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SELECTING CULTURALLY SPECIALIZED INFORMANTS

The search for formal and systematic ways to select focused ethnographic informants— people who can help you learn about particular areas of a culture—has been going on for a very long time. In 1957, Marc-Adelard Tremblay was involved in a Cornell University survey research project on poverty in Nova Scotia. He wanted to use ethnographic informants to help the team’s researchers design a useful questionnaire, so he made a list of some roles in the community he was studying—things like sawmill owners, doctors, farmers, bankers—and chose informants who could talk to him knowledgeably about things in their area of expertise. Tremblay had no external test to tell him whether the informants he selected were, in fact, the most competent in their areas of expertise, but he felt that on-the-spot clues made the selection of informants valid (Tremblay 1957).

Michael Robbins and his colleagues studied acculturation and modernization among the Baganda of Uganda, using a more formal method to select informants who might be competent on this topic (Robbins et al. 1969). First, they ran a survey of households in a rural sector, asking about things that would indicate respondents’ exposure to Western culture. Then they used the results of the survey to select appropriate informants.

Robbins et al. had 80 variables in the survey that had something to do with acculturation and they ran a factor analysis to find out which variables package together. We’ll look a bit more at factor analysis in chapter 22. For now, think of factor analysis as a way to reduce those 80 variables to just a handful of underlying variables around which individual variables cluster. It turned out that 14 of the original 80 variables clustered together in one factor. Among those original variables were: being under 40 years of age, drinking European beer, speaking and reading English, having a Western job, and living in a house that has concrete floors and walls.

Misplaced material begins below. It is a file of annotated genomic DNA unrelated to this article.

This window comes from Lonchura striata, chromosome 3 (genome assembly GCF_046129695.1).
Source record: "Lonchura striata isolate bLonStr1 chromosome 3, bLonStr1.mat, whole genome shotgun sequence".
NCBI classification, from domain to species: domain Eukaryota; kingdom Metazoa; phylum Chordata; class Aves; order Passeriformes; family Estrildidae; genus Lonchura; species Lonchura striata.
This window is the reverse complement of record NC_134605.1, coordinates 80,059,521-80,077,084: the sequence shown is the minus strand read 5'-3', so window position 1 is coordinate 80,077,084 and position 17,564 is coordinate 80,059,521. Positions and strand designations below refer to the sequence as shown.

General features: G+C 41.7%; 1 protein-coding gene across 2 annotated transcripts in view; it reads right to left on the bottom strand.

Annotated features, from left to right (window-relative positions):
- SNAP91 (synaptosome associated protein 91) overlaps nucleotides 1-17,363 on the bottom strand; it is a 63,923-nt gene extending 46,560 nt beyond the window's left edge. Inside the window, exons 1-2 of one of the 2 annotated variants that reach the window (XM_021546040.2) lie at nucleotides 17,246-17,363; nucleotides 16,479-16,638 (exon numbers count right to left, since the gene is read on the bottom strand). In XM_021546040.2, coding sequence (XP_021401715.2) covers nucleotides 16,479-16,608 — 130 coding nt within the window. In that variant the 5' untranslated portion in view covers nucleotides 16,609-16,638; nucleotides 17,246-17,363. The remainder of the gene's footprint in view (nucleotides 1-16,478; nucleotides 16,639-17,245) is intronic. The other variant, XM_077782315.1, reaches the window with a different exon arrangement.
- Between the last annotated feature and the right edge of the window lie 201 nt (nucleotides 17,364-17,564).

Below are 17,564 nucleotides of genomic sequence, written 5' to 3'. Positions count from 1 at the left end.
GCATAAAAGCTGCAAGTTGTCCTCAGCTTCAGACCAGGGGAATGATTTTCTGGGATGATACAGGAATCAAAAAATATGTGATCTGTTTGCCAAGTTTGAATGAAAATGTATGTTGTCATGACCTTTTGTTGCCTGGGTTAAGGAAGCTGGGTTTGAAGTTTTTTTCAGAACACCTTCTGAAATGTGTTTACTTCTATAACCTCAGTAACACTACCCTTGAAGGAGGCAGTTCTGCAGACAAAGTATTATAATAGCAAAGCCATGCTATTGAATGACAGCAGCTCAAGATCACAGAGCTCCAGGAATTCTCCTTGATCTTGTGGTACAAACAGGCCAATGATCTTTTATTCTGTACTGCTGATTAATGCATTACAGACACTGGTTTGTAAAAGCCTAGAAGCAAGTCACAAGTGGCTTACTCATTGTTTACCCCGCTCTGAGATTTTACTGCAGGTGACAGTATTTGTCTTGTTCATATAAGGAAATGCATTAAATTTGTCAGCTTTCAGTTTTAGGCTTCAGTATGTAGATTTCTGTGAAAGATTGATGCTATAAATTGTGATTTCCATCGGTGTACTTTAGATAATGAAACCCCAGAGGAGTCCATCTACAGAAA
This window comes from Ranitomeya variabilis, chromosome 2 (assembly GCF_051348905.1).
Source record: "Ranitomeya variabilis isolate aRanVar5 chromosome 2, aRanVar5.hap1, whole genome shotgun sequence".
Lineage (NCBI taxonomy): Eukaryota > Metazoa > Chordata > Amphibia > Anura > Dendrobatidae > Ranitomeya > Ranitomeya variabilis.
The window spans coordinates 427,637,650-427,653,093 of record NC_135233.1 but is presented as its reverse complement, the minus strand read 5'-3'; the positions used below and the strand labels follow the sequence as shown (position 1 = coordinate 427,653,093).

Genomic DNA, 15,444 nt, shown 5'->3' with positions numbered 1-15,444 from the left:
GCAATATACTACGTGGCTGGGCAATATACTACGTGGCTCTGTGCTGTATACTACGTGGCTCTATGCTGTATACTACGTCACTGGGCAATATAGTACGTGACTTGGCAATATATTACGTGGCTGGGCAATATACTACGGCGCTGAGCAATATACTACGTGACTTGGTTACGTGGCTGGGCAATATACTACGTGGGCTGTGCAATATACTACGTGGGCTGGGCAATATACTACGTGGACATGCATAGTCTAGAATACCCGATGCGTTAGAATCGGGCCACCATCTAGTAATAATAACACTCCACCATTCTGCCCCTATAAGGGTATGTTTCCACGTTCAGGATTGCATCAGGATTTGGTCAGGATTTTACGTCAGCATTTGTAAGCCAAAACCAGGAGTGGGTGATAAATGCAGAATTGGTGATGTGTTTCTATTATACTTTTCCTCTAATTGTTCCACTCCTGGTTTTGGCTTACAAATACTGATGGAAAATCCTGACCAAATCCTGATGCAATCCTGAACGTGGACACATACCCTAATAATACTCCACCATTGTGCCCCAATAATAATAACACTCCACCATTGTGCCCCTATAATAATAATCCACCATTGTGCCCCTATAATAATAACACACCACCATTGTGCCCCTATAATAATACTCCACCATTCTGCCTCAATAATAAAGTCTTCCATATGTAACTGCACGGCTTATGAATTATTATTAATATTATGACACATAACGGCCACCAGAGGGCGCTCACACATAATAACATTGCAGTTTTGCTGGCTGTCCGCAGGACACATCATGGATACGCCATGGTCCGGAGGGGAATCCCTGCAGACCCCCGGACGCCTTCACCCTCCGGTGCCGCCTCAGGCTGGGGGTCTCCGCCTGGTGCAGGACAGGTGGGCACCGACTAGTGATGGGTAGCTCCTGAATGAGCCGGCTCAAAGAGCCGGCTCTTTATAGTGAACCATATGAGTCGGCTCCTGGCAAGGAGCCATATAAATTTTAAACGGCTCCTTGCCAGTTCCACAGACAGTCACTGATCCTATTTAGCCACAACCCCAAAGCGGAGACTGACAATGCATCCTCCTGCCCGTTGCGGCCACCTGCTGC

Robbins et al. called this cluster the “acculturation factor.’’ They chose informants who had high scores on this factor and interviewed them about acculturation. Robbins et al. reversed Tremblay’s method. Tremblay used key informants to help him build a survey instrument; Robbins et al. used a survey to find key informants.

 
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